Ashford Mercerised Cotton Yarn

3. GIST Duet Linen/Cotton Yarn

Duet is a versatile textured yarn made of 55% linen and 45% cotton. This three-ply yarn is strong enough to use as warp thread and is also suitable for weft. It can be used in making garments as well as homewares, like kitchen towels.

Gist Duet has a WPI of 24. The recommended reed size 12.5 DPI (50/10).

GIST Duet linen/cotton yarn - Thread Collective Australia
GIST Duet Linen/Cotton Yarn

4. Venne Organic Egyptian Cotton Yarn

Venne Colcoton is known by weavers around the world to have some of the best organic cotton available. Made of 100% organic Egyptian cotton, this 2-ply with a tight twist yarn has natural lustre and the softness of unmercerised cotton.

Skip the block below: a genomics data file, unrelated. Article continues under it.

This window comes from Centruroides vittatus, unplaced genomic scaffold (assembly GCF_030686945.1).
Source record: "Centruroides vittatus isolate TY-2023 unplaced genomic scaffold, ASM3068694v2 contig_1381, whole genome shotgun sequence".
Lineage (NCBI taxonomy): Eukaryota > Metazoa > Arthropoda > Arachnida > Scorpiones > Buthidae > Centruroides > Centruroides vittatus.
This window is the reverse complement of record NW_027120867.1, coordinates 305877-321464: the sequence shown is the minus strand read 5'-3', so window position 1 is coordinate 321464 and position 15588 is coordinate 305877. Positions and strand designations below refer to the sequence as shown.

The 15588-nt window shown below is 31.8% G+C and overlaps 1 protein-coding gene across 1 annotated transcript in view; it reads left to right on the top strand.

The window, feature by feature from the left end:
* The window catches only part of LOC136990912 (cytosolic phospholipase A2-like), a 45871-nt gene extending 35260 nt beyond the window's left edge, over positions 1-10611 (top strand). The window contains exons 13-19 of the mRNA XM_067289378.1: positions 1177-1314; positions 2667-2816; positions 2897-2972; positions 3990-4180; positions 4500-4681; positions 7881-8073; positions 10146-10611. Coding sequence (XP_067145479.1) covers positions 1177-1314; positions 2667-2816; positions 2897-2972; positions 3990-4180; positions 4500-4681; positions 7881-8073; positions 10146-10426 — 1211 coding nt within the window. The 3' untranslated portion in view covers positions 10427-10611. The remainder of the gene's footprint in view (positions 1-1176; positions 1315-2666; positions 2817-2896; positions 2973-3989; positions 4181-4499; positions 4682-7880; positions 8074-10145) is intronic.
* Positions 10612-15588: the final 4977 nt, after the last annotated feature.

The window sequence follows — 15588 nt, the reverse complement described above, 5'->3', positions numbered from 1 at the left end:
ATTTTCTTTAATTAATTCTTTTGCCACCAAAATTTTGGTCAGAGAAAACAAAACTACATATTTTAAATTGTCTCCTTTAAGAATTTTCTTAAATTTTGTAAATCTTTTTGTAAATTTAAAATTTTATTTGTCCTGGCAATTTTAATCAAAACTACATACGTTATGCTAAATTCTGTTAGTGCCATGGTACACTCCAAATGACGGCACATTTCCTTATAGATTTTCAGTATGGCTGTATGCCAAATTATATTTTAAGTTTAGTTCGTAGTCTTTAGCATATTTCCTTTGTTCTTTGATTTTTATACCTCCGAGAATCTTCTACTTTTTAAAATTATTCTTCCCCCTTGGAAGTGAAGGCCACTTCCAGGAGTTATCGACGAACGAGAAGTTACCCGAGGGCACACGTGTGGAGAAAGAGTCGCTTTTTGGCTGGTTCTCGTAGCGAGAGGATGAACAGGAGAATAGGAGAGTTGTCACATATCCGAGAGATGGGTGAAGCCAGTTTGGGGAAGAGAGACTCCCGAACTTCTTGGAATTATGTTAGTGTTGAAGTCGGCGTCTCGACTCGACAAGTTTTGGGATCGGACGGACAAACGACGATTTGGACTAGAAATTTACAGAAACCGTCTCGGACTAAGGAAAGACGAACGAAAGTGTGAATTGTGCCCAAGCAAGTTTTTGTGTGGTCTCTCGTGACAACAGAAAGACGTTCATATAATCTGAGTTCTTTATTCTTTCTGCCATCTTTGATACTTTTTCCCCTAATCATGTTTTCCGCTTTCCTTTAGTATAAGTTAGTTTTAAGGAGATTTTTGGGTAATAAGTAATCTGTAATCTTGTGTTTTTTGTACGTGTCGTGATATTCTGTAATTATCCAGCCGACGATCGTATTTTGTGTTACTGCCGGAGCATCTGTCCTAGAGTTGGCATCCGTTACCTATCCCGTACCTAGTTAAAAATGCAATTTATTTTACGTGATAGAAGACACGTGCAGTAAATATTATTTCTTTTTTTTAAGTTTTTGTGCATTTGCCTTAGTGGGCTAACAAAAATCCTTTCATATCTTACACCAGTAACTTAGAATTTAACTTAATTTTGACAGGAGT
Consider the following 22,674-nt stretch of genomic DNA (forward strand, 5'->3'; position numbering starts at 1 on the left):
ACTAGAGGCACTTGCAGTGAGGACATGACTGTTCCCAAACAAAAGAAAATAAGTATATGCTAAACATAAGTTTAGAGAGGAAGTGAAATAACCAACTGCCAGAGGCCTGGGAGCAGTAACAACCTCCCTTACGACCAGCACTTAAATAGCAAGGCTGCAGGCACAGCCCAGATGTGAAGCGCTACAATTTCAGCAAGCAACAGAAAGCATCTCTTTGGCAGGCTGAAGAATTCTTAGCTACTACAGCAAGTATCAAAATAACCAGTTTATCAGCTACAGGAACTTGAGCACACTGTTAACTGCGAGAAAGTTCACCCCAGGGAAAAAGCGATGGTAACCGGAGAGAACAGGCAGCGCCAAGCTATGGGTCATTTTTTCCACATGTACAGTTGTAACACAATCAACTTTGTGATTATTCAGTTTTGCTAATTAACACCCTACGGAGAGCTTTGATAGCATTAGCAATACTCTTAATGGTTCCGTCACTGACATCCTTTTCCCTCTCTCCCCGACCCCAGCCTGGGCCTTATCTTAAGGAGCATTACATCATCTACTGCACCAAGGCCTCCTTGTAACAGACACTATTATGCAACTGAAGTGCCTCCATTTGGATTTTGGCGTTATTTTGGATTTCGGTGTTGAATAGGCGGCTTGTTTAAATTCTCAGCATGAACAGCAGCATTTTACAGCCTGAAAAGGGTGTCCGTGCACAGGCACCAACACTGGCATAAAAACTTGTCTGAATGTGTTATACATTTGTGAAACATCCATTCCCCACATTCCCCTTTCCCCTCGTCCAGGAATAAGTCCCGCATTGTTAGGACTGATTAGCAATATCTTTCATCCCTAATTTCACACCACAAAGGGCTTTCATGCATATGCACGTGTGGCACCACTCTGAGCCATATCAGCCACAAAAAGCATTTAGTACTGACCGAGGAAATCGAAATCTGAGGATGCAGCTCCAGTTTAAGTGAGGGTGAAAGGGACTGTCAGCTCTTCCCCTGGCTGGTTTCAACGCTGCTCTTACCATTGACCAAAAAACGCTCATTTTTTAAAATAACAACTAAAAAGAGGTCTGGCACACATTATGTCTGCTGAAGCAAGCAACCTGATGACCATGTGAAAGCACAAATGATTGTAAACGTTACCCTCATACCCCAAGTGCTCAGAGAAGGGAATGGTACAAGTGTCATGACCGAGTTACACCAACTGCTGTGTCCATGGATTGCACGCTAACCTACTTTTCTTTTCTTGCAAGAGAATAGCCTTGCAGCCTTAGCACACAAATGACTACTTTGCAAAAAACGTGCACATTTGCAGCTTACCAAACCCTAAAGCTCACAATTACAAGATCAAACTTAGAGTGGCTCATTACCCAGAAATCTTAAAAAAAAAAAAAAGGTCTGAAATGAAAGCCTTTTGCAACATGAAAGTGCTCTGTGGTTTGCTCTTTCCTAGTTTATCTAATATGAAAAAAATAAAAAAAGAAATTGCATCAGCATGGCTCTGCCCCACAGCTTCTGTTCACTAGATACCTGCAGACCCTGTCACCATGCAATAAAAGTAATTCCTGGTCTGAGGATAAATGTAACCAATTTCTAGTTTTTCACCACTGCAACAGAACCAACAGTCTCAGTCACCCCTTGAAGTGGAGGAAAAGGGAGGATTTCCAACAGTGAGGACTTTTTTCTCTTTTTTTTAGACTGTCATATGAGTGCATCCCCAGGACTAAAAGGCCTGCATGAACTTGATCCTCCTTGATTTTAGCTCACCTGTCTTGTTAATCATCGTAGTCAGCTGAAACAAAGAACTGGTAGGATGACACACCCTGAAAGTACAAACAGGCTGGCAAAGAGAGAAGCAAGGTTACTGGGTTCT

Venne’s Egyptian 8/2 cotton has a WPI of 32. A 15 DPI (60/10) reed would be recommended.

venne ne 8/2 egyptian cotton - thread collective australia
Venne Organic Egyptian Cotton Yarn

5. Maurice Brassard Cotton Weaving Yarn

Made of 100% cotton, this weaving yarn from Maurice Brassard is great to use for both warp and weft on a rigid heddle loom. With more than 80 colours available, you are sure to find a colour combination that suits. Available in 8/2, 8/4, 8/8 and 8/16.

The 8/2 has 30 WPI so a reed of 15 DPI (60/10) is recommended. The 8/4 has 20 WPI so a 10 DPI (40/10) is more suitable. The 8/8 had a WPI of 16 so a reed size of 7.5 DPI (30/10) is recommended. The 8/16 has a WPI of 11 so 5 DPI (20/10) would be suitable.

maurice brassard cotton weaving yarn - thread collective australia
Maurice Brassard Cotton Weaving Yarn

6. Ada Fibres Recycled Cotton Yarn